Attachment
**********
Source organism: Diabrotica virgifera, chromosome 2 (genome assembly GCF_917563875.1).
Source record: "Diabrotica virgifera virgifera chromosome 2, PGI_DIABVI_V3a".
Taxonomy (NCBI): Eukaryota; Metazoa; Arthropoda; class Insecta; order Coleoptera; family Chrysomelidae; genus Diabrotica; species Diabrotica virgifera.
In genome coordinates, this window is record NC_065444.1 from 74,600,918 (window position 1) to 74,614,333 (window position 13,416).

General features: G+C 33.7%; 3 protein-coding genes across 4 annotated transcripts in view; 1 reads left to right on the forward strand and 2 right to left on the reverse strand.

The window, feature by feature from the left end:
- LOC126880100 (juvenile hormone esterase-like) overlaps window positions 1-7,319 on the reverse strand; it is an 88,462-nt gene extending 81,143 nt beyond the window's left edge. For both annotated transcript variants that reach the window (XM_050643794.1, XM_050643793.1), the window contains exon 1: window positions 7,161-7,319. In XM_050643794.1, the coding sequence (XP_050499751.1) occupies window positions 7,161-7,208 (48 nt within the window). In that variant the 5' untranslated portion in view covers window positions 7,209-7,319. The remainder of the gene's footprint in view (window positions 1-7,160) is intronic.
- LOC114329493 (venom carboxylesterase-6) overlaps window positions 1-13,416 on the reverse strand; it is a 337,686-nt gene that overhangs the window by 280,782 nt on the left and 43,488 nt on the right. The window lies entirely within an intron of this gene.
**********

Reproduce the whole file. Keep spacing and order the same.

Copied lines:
Source organism: Diabrotica virgifera, chromosome 2 (genome assembly GCF_917563875.1).
Source record: "Diabrotica virgifera virgifera chromosome 2, PGI_DIABVI_V3a".
Taxonomy (NCBI): Eukaryota; Metazoa; Arthropoda; class Insecta; order Coleoptera; family Chrysomelidae; genus Diabrotica; species Diabrotica virgifera.
In genome coordinates, this window is record NC_065444.1 from 74,600,918 (window position 1) to 74,614,333 (window position 13,416).

General features: G+C 33.7%; 3 protein-coding genes across 4 annotated transcripts in view; 1 reads left to right on the forward strand and 2 right to left on the reverse strand.

The window, feature by feature from the left end:
- LOC126880100 (juvenile hormone esterase-like) overlaps window positions 1-7,319 on the reverse strand; it is an 88,462-nt gene extending 81,143 nt beyond the window's left edge. For both annotated transcript variants that reach the window (XM_050643794.1, XM_050643793.1), the window contains exon 1: window positions 7,161-7,319. In XM_050643794.1, the coding sequence (XP_050499751.1) occupies window positions 7,161-7,208 (48 nt within the window). In that variant the 5' untranslated portion in view covers window positions 7,209-7,319. The remainder of the gene's footprint in view (window positions 1-7,160) is intronic.
- LOC114329493 (venom carboxylesterase-6) overlaps window positions 1-13,416 on the reverse strand; it is a 337,686-nt gene that overhangs the window by 280,782 nt on the left and 43,488 nt on the right. The window lies entirely within an intron of this gene.